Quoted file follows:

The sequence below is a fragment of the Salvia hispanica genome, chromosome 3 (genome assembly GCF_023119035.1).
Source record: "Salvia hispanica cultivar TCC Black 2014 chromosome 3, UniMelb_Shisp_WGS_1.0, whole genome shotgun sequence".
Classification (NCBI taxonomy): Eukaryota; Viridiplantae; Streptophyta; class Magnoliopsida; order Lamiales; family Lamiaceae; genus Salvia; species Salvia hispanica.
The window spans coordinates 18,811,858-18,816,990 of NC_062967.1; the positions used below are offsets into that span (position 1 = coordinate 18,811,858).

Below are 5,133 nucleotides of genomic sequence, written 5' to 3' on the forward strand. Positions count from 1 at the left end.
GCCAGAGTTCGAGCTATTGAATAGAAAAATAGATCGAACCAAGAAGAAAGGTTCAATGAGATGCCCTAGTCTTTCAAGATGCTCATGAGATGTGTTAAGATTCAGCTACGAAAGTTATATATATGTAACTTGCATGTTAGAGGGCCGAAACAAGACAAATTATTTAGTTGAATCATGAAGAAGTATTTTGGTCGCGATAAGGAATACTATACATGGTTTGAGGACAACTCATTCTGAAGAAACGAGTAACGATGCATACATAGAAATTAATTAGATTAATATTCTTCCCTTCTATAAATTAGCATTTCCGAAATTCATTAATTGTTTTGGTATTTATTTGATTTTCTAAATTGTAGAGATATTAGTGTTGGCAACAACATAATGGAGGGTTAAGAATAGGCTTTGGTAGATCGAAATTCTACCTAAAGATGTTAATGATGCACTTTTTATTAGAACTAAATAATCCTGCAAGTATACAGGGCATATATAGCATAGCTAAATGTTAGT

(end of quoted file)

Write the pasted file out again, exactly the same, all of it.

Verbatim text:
The sequence below is a fragment of the Salvia hispanica genome, chromosome 3 (genome assembly GCF_023119035.1).
Source record: "Salvia hispanica cultivar TCC Black 2014 chromosome 3, UniMelb_Shisp_WGS_1.0, whole genome shotgun sequence".
Classification (NCBI taxonomy): Eukaryota; Viridiplantae; Streptophyta; class Magnoliopsida; order Lamiales; family Lamiaceae; genus Salvia; species Salvia hispanica.
The window spans coordinates 18,811,858-18,816,990 of NC_062967.1; the positions used below are offsets into that span (position 1 = coordinate 18,811,858).

Below are 5,133 nucleotides of genomic sequence, written 5' to 3' on the forward strand. Positions count from 1 at the left end.
GCCAGAGTTCGAGCTATTGAATAGAAAAATAGATCGAACCAAGAAGAAAGGTTCAATGAGATGCCCTAGTCTTTCAAGATGCTCATGAGATGTGTTAAGATTCAGCTACGAAAGTTATATATATGTAACTTGCATGTTAGAGGGCCGAAACAAGACAAATTATTTAGTTGAATCATGAAGAAGTATTTTGGTCGCGATAAGGAATACTATACATGGTTTGAGGACAACTCATTCTGAAGAAACGAGTAACGATGCATACATAGAAATTAATTAGATTAATATTCTTCCCTTCTATAAATTAGCATTTCCGAAATTCATTAATTGTTTTGGTATTTATTTGATTTTCTAAATTGTAGAGATATTAGTGTTGGCAACAACATAATGGAGGGTTAAGAATAGGCTTTGGTAGATCGAAATTCTACCTAAAGATGTTAATGATGCACTTTTTATTAGAACTAAATAATCCTGCAAGTATACAGGGCATATATAGCATAGCTAAATGTTAGT